"Black is Beautiful " The words were the exuberant rallying cry of a generation of black women who threw away their straightening combs and adopted a proud new style they called the Afro. The Afro, as worn most famously by Angela Davis, became a veritable icon of the Sixties.
Although the new beauty standards seemed to arise overnight, they actually had deep roots within black communities. Tracing her story to 1891, when a black newspaper launched a contest to find the most beautiful woman of the race, Maxine Leeds Craig documents how black women have negotiated the intersection of race, class, politics, and personal appearance in their lives. Craig takes the reader from beauty parlors in the 1940s to late night political meetings in the 1960s to demonstrate the powerful influence of social movements on the experience of daily life. With sources ranging from oral histories of Civil Rights and Black Power Movement activists and men and women who stood on the sidelines to black popular magazines and the black movement press, Ain't I a Beauty Queen? will fascinate those interested in beauty culture, gender, class, and the dynamics of race and social movements.
"An important and engaging text. Craig is to be commended for taking on and admirably carrying out an ambitious project of tracing the very nonlinear relationaships between class, race, gender, political activism, and beauty."-- Gender & Society
"Maxine Leeds Craig masterfully blends archival research and interviews to explore the changing meanings of black female beauty and to place these changes in the context of race, gender, and class politics The book is impeccably researched and written, pulling together a wide range of materials into a coherent and convincing argument. It should be read by anyone interested in social movements, cultural change, racial politics, gender, or the sociology of the body."-- American Journal of Sociology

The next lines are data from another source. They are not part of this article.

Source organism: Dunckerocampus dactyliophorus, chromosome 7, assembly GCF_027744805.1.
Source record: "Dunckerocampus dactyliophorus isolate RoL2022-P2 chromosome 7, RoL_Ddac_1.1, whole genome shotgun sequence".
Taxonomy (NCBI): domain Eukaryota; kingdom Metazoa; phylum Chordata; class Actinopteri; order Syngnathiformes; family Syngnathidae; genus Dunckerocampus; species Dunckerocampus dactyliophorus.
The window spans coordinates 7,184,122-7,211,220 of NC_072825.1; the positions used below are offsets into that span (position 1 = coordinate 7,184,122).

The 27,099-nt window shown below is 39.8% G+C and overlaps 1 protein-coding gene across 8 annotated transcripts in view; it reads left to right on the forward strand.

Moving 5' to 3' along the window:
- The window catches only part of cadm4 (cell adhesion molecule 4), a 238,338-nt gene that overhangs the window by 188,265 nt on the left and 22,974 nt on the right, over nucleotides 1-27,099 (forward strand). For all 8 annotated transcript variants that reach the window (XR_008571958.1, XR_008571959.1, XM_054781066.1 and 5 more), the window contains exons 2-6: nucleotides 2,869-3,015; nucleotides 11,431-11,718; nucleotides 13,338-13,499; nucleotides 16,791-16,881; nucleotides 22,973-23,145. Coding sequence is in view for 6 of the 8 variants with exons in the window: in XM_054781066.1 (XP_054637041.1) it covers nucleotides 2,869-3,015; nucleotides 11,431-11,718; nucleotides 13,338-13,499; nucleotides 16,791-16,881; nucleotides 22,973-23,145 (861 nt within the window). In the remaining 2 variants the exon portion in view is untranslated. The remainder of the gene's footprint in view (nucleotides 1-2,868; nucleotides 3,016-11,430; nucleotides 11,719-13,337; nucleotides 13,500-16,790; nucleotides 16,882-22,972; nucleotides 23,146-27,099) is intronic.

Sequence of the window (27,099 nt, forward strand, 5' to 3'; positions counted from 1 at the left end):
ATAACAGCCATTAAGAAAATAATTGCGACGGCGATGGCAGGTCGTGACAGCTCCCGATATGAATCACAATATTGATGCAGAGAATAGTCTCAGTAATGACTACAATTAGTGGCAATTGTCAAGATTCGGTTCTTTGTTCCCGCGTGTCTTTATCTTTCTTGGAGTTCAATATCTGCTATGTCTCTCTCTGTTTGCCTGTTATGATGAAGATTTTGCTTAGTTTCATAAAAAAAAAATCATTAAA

"Impeccably researched and written, pulling together a wide range of materials into a coherent and convincing argument. It should be read by anyone interested in social movements, cultural change, racial politics, gender, or the sociology of the body."-- American Journal of Sociology
"With fists raised to demand black power, black women redefined black beauty. Using ethnographic interviews, autobiography, newspapers and magazines from black communities across the country, Ain't I A Beauty Queen?
shows us how beauty pageants, afros and conks became weapons in a war waged against ideas of black inferiority. The stories Craig tells about why hair and beauty matter so much are the reason you should pick this book up. They are also the reason you will have a hard time putting it down. Stunning!"--Noliwe Rooks, Princeton University and author of Hair Raising: Beauty, Culture and African American Women
"This is a well-written and well-researched book that argues for a theoretical exchange between sociologists of culture and social movement theorists. It is a much-needed book, one that will ultimately fill a gap in both areas. Moreover, it will contribute to our understanding of African American cultural forms of resistance."--Belinda Robnett, author of How Long? How Long?: African American Women in the Struggle for Civil Rights
and the University of California, Irvine